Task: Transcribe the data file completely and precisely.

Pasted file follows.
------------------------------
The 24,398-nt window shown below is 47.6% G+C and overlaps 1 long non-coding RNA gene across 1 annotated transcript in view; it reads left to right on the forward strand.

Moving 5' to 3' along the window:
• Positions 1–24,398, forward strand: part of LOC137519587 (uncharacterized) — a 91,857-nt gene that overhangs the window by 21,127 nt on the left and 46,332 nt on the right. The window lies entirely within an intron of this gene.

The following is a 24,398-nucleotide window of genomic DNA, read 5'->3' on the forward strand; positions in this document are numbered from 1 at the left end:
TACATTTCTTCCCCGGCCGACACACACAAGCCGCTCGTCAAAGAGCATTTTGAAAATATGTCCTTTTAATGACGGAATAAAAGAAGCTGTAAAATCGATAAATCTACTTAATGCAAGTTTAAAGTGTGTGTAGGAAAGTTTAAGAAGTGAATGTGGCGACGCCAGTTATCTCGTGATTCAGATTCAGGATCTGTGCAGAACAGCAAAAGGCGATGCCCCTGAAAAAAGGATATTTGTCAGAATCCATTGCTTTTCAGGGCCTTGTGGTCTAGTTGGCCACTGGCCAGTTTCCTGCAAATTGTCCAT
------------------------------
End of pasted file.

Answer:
The 24,398-nt window shown below is 47.6% G+C and overlaps 1 long non-coding RNA gene across 1 annotated transcript in view; it reads left to right on the forward strand.

Moving 5' to 3' along the window:
• Positions 1–24,398, forward strand: part of LOC137519587 (uncharacterized) — a 91,857-nt gene that overhangs the window by 21,127 nt on the left and 46,332 nt on the right. The window lies entirely within an intron of this gene.

The following is a 24,398-nucleotide window of genomic DNA, read 5'->3' on the forward strand; positions in this document are numbered from 1 at the left end:
TACATTTCTTCCCCGGCCGACACACACAAGCCGCTCGTCAAAGAGCATTTTGAAAATATGTCCTTTTAATGACGGAATAAAAGAAGCTGTAAAATCGATAAATCTACTTAATGCAAGTTTAAAGTGTGTGTAGGAAAGTTTAAGAAGTGAATGTGGCGACGCCAGTTATCTCGTGATTCAGATTCAGGATCTGTGCAGAACAGCAAAAGGCGATGCCCCTGAAAAAAGGATATTTGTCAGAATCCATTGCTTTTCAGGGCCTTGTGGTCTAGTTGGCCACTGGCCAGTTTCCTGCAAATTGTCCAT